“Which one are you?”

The voice tried to comfort me. “Go to sleep.”

I knew that voice. I muttered the name of its owner “Aki.” I’ve heard her enough times calling into central.

She gave a nod and nothing more.

I kept wasting away in front of her, seeing her through a closing funnel of lights. It was kind of her to tell me my parents were dead, because now I didn’t have to worry about leaving them. I thought about that and garlic cooking as I grew weaker. A lot of things came into my head that I thought I had lost. Old memories reasserted themselves and I gathered them with some comfort. It would be horrible leaving everything behind.

Things came in and out, Mom. Dad. Nico. Aki. Childhood fun. The training that made me a woman at 15. How could you do that to me Mom? Strap me down and inject melanin specific viruses into my veins. It hurt Mom, Much worse than the Camtrex. Camtrex is soothing and garlically. The viruses made me sweat and cry. You remember Mom, how much I cried? A good two days because of the pain.

Don’t worry about the pain, she said. Never push against anything bigger than you, go with it, she said. Move in the same direction, that’s how you find your way through it. Yes Mom.

I couldn’t lift my arms or legs. I was shrinking into the center of myself. Camtrex works that way. It paralyzes from the farthest body parts down to the nearest. Arms, legs, heart, till the brain quits. It isn’t painful but it’s scary as hell. You know you’re dying, because you feel yourself leaving, and you see your world become a pinprick.

But Mom said go with the flow, don’t fight the inevitable. Use it, let it take you where you want to go.

My heavy head wanted to to rest. I didn’t fight it. I let it fall because that was the natural thing to do. It made a pillow for itself by crashing into Aki’s nose. She fell back growling with mouth and eyes closed. The prosthetic rounding my forehead rammed through her prosthetic bridge and went down to break the bones in her real nose.

She fell away and didn’t stop. I landed face down on the floor and tried to make my body move. We were both too well trained to out right scream. We huddled our hurts inside ourselves. I could feel the floor vibrating from it. Aki rolled and thrashed on the lemon scent carpet. I watched. She was still mostly silent, even with her face paper plate white and scrunched in a bloody knot.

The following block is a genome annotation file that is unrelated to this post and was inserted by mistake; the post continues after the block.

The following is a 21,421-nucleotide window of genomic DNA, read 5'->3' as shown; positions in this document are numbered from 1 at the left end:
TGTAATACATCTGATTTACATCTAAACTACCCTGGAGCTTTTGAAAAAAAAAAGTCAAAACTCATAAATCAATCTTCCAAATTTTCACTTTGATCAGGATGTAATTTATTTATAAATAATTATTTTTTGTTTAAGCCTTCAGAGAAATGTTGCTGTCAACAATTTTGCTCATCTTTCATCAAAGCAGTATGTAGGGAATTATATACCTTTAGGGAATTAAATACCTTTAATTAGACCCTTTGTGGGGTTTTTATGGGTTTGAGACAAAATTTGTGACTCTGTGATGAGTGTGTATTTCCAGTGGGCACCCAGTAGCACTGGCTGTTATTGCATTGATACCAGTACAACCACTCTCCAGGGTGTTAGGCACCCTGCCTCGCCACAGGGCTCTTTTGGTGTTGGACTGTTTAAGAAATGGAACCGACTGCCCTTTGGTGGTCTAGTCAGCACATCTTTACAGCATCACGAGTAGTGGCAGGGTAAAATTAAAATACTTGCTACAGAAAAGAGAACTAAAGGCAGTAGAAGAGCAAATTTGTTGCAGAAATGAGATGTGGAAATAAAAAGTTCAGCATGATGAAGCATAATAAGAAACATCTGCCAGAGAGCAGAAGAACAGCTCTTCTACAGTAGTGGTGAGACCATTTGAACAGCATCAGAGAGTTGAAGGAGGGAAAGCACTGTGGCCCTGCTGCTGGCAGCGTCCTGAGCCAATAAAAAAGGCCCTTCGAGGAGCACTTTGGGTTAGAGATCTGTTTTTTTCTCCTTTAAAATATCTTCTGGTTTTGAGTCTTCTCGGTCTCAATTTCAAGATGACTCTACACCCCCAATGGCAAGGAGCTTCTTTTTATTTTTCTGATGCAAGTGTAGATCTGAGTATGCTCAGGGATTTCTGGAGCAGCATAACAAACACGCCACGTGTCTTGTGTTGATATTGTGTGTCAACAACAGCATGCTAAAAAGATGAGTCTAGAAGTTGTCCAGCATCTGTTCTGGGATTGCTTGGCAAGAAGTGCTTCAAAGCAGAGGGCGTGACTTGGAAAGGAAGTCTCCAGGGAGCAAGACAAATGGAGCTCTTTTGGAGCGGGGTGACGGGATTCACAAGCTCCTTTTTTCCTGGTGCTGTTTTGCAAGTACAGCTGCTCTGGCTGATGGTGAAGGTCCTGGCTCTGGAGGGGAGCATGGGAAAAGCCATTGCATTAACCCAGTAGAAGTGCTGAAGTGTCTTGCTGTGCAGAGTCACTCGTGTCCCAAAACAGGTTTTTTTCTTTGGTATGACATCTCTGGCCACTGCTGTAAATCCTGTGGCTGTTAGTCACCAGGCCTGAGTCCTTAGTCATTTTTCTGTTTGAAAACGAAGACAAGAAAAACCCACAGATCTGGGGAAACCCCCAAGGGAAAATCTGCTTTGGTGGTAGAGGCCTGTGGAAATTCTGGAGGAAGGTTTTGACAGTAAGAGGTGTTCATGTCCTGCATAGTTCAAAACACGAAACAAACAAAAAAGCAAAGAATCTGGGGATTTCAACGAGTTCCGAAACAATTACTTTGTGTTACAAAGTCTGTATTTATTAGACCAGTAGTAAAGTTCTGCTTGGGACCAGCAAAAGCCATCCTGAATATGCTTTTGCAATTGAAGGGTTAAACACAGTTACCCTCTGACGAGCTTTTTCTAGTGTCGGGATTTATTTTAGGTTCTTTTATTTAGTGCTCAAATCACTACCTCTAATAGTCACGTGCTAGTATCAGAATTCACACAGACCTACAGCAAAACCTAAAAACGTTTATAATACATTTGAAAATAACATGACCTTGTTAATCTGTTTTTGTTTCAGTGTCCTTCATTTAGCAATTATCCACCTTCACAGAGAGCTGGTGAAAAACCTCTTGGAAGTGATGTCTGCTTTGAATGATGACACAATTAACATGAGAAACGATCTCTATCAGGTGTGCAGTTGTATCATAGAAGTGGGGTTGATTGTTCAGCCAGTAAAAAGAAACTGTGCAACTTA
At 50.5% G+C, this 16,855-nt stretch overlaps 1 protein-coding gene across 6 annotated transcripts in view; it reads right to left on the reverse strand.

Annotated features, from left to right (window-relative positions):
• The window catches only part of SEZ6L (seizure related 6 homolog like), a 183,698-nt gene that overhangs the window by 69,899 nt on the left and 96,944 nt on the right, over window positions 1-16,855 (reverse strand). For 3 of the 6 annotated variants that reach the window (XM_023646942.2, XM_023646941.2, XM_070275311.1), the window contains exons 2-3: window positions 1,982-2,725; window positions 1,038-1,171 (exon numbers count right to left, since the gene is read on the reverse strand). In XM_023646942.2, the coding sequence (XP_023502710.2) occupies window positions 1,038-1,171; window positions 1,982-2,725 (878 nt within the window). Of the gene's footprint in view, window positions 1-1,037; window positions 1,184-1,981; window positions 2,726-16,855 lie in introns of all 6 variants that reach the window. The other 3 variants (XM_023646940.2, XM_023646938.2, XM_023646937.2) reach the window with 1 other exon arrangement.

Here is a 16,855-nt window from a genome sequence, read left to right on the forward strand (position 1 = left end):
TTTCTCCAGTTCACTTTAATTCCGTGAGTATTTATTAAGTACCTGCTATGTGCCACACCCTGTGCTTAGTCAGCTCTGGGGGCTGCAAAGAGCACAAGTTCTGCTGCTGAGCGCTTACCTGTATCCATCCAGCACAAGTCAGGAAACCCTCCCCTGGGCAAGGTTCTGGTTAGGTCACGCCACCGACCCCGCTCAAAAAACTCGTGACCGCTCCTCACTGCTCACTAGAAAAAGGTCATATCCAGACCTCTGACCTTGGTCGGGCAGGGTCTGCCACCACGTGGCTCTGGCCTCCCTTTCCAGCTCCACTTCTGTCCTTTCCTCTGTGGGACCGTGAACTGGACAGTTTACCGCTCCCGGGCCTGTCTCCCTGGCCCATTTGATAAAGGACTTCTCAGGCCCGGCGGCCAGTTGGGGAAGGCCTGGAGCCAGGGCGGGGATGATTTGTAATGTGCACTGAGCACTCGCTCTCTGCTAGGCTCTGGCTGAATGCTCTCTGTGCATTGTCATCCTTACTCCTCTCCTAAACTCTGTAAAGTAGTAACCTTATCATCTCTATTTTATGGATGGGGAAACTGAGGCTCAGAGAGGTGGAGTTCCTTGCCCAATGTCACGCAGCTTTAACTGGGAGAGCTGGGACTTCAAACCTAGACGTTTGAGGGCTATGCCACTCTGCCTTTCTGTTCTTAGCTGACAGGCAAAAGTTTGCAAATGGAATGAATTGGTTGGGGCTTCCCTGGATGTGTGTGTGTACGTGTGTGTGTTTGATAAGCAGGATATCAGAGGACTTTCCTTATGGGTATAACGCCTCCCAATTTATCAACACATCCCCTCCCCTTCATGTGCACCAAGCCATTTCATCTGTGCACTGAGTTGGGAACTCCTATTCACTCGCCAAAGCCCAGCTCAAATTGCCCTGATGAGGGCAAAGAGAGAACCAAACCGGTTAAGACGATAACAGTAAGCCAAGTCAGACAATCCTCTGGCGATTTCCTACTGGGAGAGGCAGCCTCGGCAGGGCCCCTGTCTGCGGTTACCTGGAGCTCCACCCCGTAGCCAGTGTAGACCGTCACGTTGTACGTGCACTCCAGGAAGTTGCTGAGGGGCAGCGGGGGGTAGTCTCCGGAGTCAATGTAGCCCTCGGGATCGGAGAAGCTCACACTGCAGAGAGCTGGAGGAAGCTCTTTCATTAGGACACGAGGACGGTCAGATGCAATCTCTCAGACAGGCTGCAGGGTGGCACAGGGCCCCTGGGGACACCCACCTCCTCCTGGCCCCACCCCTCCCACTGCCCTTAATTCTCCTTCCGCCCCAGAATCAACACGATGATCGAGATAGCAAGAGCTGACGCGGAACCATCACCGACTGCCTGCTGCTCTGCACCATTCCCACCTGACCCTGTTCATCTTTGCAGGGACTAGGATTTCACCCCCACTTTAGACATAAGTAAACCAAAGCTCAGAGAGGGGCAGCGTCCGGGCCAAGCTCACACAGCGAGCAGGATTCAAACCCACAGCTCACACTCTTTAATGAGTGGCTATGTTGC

Her specialty was being small. She was always the sirens and fashionistas, or small boys, or European indie rocker on the supposed way up. Being small meant I hurt her real bad. She reeled and staggered to her feet, using the complimentary desk and chair for leverage. I guess I hit her harder than I thought. I felt nothing myself. The prosthetic, and numbness caused by the camtrex made me invincible.

Except I couldn’t move and was finding it increasingly hard to breathe or swallow. The tunnel of lights was closing on itself. Collapsing to a dot.

Aki, wasn’t as pretty as Nico. She was calling me dirty, filthy names. She had pulled the calculator part of the gun from her purse. It was the chamber and push button trigger. She stuck the exit end on my mouth and cussed.

I watched her get smaller and smaller and farther away. My lips tasted the gun’s ceramic casing. I figured it was a good time to give her some advice. “It’ll be too loud.”




My Mom is not a tall. My Dad is. He’s very tall, 6’4, and lean. I’m in between when I’m not contorting to fit a disguise. I’m still in between, Mom comes up to my shoulder and I’m at Dad’s. It’s just hard to prove it when I’m laying in bed with tubes in my arm.

I say still because they are alive in front of me. Mom is watching a machine with my heart rate and blood pressure on its many monitors. There’s other vital markers on display, my whole body is on the main screen as an outline and inside the outline are flashing colored lights showing how well my organs are doing. None are danger red. All are the blue of a postcard sky.  

Dad sits beside me. I know they are alive because if I was in heaven Mom would be sitting beside him, and not asking the doctor about my vitals. And Dad would be smiling not looking like he wanted to press a nuclear button.

I’m covered in a fluid filled blanket that leaks meds into my pores. The ivs are circulating my blood through a cleansing pump to get rid of the Camtrex. I look at Dad. “Where’s Aki?”

“We’ll find her.”

“She said you were dead. That the ACSO was destroyed.”

Mom came over. She stood behind Dad. I never realized I looked nothing like her and every bit like him, except for my short darkish, blonde hair of course. That I got mostly from her. “You didn’t call in so we traced you. Found you almost dead.”

I tried to get down a gulp of air, and couldn’t do it until the third try. “ACSO is still good?”

She and Dad answered together. “No. “

“It’s destroyed?”

“It’s complicated.” That’s what Mom said.